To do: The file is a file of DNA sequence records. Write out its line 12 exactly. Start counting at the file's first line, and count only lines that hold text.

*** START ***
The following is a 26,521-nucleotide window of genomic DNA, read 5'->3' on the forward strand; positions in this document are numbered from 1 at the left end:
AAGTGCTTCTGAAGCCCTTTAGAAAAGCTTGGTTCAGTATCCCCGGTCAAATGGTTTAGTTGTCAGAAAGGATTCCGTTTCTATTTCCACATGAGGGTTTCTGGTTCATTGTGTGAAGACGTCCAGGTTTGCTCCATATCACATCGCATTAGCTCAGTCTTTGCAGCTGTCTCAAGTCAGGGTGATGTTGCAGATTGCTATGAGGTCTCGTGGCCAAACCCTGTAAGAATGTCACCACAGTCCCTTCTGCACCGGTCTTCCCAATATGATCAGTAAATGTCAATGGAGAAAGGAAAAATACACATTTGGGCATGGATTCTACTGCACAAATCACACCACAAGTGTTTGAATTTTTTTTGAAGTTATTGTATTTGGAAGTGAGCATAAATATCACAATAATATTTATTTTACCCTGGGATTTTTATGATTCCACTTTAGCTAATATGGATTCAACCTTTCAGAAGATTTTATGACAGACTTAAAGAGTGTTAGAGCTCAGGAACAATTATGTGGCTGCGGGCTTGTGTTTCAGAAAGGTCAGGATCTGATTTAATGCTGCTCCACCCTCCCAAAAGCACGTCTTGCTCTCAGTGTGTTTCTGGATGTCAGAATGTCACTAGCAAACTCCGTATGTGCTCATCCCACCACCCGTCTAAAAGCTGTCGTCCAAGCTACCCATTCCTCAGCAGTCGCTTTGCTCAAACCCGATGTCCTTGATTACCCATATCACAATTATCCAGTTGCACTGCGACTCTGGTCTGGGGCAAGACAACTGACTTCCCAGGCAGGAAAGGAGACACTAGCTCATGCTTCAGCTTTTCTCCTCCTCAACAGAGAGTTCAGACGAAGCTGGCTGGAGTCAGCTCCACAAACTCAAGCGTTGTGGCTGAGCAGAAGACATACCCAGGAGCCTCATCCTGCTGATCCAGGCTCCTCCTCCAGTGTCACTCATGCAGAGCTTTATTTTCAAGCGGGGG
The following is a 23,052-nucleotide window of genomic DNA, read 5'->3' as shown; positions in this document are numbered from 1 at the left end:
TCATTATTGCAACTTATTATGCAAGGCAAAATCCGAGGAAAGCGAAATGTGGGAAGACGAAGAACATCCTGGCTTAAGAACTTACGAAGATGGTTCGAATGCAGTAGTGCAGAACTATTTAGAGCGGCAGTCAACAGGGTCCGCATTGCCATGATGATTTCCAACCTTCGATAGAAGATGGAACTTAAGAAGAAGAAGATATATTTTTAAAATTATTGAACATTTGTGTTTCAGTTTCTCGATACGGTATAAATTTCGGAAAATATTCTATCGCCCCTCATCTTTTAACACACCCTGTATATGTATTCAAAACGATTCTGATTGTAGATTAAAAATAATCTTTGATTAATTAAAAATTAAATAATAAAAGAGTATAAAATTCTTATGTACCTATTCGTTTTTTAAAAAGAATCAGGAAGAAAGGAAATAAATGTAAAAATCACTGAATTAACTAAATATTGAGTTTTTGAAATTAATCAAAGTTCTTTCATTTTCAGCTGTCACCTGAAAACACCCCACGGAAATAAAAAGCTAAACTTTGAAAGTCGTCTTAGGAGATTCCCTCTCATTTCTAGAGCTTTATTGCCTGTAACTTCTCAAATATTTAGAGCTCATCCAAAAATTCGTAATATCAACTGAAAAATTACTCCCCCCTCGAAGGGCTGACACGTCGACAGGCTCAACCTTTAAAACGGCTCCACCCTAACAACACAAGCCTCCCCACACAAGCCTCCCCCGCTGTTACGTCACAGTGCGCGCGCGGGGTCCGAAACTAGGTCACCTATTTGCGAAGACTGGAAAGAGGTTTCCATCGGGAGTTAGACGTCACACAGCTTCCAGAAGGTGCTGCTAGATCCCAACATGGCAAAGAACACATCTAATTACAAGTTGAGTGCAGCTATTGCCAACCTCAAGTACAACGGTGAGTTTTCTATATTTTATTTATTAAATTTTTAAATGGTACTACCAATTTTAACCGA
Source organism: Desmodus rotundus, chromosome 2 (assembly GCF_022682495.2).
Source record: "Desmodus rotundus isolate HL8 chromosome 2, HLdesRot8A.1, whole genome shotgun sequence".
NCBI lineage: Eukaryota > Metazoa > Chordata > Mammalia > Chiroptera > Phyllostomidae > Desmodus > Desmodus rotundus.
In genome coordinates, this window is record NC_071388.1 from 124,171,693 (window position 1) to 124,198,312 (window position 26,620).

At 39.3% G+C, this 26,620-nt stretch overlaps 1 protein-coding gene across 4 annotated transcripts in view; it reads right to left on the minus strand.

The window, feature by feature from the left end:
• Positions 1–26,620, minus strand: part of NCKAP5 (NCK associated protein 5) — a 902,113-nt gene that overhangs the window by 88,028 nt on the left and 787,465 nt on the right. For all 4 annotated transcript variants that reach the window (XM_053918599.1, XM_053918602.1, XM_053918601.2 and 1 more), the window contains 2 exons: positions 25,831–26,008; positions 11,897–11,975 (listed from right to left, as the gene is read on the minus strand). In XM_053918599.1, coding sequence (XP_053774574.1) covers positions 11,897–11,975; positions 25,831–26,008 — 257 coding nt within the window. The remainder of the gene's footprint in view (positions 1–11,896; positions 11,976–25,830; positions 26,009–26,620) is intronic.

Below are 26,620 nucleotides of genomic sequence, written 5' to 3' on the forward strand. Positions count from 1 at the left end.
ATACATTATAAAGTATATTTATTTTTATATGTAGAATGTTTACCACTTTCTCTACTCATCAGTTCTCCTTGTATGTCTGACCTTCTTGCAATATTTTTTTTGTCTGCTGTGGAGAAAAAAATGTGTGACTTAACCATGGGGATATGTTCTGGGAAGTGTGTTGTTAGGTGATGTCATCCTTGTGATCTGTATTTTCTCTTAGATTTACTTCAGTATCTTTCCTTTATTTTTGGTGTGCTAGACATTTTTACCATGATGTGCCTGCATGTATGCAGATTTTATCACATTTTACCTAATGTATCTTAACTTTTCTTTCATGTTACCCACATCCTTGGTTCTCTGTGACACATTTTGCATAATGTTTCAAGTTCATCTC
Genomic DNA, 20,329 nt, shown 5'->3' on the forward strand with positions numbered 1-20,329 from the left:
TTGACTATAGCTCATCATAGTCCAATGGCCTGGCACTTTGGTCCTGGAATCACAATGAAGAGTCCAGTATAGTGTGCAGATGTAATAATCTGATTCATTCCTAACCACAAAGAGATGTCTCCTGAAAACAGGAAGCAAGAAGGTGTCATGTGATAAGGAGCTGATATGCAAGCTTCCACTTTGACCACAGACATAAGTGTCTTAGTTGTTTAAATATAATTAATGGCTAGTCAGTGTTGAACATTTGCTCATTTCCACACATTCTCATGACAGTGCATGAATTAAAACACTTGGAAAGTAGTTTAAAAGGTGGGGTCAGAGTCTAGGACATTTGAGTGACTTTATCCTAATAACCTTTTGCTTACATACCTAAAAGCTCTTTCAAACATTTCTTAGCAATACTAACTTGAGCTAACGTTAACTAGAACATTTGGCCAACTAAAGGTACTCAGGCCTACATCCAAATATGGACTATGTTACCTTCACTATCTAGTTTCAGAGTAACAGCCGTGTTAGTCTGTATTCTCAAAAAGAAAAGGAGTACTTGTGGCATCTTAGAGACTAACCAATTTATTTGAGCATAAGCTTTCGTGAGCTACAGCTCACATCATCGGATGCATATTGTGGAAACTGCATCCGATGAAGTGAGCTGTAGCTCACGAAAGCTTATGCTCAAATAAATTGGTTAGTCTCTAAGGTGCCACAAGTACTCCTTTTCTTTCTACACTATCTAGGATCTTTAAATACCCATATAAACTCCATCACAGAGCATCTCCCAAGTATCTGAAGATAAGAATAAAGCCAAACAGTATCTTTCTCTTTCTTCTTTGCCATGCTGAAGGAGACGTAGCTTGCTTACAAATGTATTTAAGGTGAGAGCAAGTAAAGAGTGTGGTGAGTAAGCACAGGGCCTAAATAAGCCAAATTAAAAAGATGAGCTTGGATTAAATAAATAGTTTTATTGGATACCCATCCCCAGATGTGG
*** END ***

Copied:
Below are 26,620 nucleotides of genomic sequence, written 5' to 3' on the forward strand. Positions count from 1 at the left end.